“It is not a matter of painting life. It’s a matter of giving life to a painting.” (Richard Diebenkorn)
In 2012, Diebenkorn’s Ocean Park #48 became the most expensive picture by the artist ever auctioned when it went for $13.25 million at Christie’s New York. The “Ocean Park” series are Diebenkforn’s most famous works. There are over 135 paintings in the series, a result of 18 years work, which began when he moved to Santa Monica California in 1967. Until June this year there is a rare opportunity to see a few of these works on display in London.
Richard Diebenkorn is a household name in his native America and his work can be found in almost every major US collection, yet he is largely unknown in Britain. He was one of the key artists in the California School of Abstract Expressionism, famous for his use of colour and sensitivity to light and space. In fact he is considered by many to be one of America’s greatest post-war painters.
The Royal Academy in London has brought together a selection of his work covering three key periods of his career. The exhibition pays particularly close attention to the artist’s transitions between genres. For Diebenkorn moved from abstraction to figurative work and back to abstraction during his career, establishing himself as an accomplished painter in both disciplines. According to Ian McKeever RA: “Although appearing counter-intuitive in going from abstraction to figuration, then back to abstraction, the trajectory of Diebenkorn’s work does in fact pursue a clear inquiry into the nature of what, in painting abstraction might be (ref: RA Magazine issue 126)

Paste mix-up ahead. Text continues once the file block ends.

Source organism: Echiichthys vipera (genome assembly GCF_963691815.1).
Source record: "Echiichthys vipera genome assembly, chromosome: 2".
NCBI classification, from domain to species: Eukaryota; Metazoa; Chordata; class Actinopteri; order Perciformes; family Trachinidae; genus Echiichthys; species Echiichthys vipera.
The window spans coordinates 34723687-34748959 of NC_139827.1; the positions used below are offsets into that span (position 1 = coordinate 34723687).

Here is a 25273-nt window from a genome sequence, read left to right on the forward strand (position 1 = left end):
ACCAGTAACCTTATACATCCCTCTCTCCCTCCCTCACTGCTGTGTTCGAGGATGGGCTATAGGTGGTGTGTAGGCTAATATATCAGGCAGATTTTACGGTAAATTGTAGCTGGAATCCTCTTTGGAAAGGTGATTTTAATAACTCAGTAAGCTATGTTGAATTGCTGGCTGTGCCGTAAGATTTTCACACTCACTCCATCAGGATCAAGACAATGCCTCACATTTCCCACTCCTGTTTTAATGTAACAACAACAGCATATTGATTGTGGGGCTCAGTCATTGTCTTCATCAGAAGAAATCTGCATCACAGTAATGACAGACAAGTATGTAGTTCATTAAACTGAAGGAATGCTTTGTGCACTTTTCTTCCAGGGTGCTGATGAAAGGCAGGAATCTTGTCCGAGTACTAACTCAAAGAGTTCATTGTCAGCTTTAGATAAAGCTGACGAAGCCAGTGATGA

The works are subtle. They pull you in and touch you with their brilliance. They are satisfying to view, calm and gentle, yet none-the-less dramatic and in our modern world of moving image and art that strives to call attention to itself, his paintings are a simple reminder of the ability of some paintings to hold their own. These are paintings that stay with you long after you leave their presence.
However, some may be disappointed by the small number of works on show, for there are only around 50 works on display, but it is an accomplishment by the RA to bring even 50 of his pieces to Britain and it is a rare privilege to see his work here.
Richard Diebenkorn is at the Royal Academy of Art, in London from 14th March – 7th June. For more information about the exhibition, click here: www.royalacademy.org.uk
There is one organisational quirk to the rooms. Regular visitors to exhibitions at the Sackler gallery may be used to viewing the rooms in a clockwise direction. This exhibition is organised anti-clockwise and to enjoy the full impact and progression of his work it is best to turn right in the first room rather than going straight ahead as one might usually.